Decorating techniques in watchmaking
To both the untrained and shrewd eye, the beauty of a watch often lies in the detail of its finishing. Well, did you know that originally, the first ornamentations were in fact due to functional, not esthetic concerns. Ever since, mixing tradition and modernity, artisans and manufacturers have continued to apply these decorative processes to the art of watchmaking.
As a buyer, knowing about these different methods and their nuances will allow you to better appreciate the value and expertise behind any model of timepiece. Beading, latticework, engraving, damaskeening, chasing, chamfering; these terms will no longer hold any secrets for you. So let's look at an overview of the main decorative techniques in watchmaking!
Engraving is one of the most common decorative processes in watchmaking. It involves pictures and patterns carved into the dial, the case or the parts of the movement. These may also be numbers and letters; in that case, engraving serves to provide identification. All kinds of engraving techniques exist today, from the most modern - mechanical, chemical, laser, pantograph - to the artisanal, such as intaglio engraving with a burin.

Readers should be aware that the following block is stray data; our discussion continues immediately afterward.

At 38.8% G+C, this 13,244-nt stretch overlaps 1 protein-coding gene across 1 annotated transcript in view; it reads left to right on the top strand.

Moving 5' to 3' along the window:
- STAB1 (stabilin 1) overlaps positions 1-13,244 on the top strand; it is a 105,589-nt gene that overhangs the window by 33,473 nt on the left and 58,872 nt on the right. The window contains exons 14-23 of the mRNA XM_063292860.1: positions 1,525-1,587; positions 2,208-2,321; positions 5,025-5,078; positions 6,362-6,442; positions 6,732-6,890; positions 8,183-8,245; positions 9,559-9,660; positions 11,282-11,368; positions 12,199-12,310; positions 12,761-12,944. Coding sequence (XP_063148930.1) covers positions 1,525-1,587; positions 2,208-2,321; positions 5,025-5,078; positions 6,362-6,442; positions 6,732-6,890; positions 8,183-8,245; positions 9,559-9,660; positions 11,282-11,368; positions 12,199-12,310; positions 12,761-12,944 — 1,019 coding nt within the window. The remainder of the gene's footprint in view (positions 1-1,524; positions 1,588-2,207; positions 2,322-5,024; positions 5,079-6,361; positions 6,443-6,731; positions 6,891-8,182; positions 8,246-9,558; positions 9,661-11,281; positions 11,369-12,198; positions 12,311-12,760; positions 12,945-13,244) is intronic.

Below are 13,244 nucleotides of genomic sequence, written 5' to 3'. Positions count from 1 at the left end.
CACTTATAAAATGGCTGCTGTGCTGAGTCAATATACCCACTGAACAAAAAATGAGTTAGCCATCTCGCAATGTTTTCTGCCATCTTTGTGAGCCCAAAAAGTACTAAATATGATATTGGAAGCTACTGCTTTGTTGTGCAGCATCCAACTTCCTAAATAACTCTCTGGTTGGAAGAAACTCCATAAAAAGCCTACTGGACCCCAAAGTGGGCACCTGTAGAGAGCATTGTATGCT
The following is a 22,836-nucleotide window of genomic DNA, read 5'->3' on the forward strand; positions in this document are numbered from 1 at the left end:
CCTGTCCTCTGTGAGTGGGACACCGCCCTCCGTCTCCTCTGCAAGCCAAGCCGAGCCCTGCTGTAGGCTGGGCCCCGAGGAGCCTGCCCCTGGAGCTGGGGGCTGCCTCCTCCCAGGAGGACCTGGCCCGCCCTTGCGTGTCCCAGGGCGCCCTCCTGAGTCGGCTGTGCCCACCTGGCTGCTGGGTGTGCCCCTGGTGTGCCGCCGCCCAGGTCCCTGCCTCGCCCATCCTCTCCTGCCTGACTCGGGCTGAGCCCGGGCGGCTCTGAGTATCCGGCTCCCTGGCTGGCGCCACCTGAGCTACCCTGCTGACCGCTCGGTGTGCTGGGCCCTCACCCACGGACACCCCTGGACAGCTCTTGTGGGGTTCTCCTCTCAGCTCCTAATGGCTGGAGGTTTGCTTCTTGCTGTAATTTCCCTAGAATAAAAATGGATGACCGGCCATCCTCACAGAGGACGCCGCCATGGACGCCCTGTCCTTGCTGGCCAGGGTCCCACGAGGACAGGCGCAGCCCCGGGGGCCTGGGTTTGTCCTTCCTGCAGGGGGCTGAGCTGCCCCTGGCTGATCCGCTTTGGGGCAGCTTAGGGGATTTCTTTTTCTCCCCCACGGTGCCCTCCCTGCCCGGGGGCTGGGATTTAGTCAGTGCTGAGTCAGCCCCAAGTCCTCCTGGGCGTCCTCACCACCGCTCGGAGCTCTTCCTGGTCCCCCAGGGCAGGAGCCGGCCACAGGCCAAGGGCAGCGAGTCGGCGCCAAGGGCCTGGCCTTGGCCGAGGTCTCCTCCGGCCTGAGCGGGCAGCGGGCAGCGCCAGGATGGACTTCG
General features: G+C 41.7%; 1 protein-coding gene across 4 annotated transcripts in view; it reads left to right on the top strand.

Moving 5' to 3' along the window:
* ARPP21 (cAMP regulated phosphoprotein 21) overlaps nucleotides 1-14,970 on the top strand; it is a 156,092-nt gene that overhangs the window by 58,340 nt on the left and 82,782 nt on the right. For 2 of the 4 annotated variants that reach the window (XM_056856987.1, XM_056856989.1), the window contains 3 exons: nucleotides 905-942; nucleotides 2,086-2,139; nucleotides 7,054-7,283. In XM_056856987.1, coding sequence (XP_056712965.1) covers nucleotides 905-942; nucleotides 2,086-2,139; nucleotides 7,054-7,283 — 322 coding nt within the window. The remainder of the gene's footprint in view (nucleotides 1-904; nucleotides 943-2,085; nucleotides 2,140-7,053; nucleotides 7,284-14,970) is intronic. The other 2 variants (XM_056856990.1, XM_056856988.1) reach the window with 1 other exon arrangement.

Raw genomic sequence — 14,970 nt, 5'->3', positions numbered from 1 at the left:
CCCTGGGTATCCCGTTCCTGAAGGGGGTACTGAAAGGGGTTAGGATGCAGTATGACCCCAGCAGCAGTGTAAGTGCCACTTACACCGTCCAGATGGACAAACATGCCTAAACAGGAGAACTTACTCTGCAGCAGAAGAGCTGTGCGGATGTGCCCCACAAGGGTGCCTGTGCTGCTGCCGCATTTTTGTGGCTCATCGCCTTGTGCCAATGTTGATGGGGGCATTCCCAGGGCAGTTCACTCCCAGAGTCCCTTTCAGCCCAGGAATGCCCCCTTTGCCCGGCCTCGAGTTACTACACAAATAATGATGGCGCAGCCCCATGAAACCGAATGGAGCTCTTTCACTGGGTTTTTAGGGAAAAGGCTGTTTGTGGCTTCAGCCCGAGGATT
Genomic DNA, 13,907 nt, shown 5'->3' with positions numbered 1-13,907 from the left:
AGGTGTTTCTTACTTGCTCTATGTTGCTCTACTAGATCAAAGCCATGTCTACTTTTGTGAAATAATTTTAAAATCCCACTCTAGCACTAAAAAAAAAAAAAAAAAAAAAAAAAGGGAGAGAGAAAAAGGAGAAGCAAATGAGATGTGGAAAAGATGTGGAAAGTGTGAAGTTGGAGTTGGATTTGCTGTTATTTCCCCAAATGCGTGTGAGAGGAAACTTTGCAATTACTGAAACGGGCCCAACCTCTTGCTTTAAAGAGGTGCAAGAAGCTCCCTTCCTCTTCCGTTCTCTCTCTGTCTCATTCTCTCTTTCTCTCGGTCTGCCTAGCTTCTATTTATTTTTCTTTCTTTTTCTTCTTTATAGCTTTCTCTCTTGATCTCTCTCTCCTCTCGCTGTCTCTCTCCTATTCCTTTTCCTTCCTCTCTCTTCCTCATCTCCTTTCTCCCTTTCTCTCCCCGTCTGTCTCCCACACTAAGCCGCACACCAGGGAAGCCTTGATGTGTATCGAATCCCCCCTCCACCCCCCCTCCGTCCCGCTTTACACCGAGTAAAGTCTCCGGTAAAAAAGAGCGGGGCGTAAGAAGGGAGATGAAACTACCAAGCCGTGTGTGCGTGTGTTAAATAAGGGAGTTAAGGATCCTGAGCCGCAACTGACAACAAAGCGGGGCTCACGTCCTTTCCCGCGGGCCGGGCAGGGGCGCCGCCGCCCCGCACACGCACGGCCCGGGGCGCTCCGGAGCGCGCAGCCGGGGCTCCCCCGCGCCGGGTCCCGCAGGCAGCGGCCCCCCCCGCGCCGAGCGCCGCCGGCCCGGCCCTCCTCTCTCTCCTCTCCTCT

The opposite of engraving, chasing has the effect of making the pattern stand out by giving it relief. In order to carry out this decoration with the utmost precision and dexterity, the watchmaking artisan sculpts the motif by digging into the surrounding material, with a beveled steel blade called a chisel. Industrial chasing uses a pressing (stamping) process, which allows for an even cleaner and well-made result.
Beading consists of tracing small circles very close to one another, or even slightly overlapping. Also called Œil de Perdrix or partridge eye, it mainly adorns bridges and plates and helps to give the surfaces a matte effect. While these days it serves a purely esthetic purpose, it once served to reduce the reflection of light, making assembly easier for the watchmaker. With modern machines being costly and limited to large-scale production, it is still primarily done by hand with a beading tool, much to the delight of the connoisseurs. Fitted with a turning shaft, the beading machine delicately marks the piece, thus drawing the circles at regular intervals.